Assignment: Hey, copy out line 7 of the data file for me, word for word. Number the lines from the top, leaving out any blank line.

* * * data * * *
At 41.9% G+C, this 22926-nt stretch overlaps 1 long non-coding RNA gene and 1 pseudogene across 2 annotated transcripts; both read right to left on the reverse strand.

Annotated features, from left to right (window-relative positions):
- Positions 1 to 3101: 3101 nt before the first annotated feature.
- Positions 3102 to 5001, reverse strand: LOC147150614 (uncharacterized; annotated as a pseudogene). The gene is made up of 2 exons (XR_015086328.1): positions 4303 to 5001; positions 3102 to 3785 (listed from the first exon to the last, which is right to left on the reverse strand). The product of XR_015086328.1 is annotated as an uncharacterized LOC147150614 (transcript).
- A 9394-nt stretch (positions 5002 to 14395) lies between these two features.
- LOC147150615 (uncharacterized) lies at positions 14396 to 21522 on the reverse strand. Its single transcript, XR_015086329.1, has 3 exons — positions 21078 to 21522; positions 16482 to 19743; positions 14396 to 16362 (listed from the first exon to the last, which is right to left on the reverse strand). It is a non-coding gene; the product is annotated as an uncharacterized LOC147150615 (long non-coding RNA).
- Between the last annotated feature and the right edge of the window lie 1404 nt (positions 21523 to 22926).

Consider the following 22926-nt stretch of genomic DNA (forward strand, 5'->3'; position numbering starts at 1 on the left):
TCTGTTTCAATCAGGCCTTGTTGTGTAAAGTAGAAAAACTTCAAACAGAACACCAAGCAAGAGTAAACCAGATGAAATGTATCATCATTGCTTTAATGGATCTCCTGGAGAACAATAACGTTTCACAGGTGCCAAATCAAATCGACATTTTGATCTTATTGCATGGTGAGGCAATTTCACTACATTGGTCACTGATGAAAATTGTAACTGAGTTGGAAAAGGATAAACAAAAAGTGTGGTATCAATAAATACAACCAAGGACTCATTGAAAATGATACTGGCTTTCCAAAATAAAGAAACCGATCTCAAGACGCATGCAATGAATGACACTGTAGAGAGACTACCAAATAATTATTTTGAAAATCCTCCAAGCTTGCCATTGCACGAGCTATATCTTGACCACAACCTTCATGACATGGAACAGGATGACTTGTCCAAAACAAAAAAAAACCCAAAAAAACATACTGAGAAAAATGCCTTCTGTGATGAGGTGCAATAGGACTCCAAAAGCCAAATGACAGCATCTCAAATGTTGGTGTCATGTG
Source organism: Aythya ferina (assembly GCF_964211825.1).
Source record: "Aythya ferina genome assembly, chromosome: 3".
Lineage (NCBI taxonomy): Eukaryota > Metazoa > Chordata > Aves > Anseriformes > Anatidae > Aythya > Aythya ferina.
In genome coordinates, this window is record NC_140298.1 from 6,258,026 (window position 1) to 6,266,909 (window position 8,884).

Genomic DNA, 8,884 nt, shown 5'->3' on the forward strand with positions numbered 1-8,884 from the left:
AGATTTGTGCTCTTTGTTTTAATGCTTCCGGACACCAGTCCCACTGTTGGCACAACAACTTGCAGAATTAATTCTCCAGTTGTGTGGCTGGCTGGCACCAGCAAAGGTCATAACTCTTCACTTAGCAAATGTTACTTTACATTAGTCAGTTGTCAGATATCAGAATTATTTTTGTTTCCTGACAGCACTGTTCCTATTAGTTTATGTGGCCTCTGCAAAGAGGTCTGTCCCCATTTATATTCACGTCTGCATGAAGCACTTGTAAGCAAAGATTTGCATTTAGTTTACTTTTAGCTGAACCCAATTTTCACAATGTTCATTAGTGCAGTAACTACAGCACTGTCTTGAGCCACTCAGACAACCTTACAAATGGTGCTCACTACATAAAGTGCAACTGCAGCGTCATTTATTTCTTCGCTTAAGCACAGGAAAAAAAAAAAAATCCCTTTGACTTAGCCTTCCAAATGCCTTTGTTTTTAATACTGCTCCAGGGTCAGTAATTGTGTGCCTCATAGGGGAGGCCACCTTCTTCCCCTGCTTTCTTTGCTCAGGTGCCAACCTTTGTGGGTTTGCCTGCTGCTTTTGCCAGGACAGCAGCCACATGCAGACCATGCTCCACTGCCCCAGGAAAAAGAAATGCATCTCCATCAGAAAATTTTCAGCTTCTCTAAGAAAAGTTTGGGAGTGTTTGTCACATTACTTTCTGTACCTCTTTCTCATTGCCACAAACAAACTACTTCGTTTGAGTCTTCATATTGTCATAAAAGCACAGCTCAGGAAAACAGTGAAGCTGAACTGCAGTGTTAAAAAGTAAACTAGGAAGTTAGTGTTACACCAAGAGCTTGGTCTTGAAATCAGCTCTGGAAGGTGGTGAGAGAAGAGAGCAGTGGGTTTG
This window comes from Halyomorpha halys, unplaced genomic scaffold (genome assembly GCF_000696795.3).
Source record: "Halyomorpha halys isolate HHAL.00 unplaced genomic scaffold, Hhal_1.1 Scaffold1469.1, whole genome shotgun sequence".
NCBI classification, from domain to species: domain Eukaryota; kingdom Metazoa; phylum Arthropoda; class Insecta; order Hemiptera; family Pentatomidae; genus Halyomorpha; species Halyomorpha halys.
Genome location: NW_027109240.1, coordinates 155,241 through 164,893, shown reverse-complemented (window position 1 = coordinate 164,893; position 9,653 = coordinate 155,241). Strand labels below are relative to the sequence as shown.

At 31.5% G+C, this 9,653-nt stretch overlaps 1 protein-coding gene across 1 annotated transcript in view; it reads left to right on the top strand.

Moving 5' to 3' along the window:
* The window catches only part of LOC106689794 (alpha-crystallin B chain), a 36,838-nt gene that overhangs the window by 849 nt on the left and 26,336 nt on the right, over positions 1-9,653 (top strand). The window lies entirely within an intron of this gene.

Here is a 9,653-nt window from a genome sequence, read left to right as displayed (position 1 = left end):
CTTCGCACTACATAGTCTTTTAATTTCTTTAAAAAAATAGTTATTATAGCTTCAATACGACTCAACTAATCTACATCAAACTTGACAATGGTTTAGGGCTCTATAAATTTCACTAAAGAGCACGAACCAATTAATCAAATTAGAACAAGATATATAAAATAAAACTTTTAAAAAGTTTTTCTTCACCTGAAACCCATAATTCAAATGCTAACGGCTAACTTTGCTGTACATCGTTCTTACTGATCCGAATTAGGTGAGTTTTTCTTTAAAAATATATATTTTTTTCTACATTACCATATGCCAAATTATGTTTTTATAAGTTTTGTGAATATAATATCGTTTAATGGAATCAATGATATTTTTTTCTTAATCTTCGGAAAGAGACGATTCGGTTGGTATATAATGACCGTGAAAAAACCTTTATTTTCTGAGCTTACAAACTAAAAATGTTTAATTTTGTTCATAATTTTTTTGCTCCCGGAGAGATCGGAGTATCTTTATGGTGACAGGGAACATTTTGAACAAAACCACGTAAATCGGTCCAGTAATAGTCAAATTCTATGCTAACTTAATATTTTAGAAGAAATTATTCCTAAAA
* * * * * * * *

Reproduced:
- Between the last annotated feature and the right edge of the window lie 1404 nt (positions 21523 to 22926).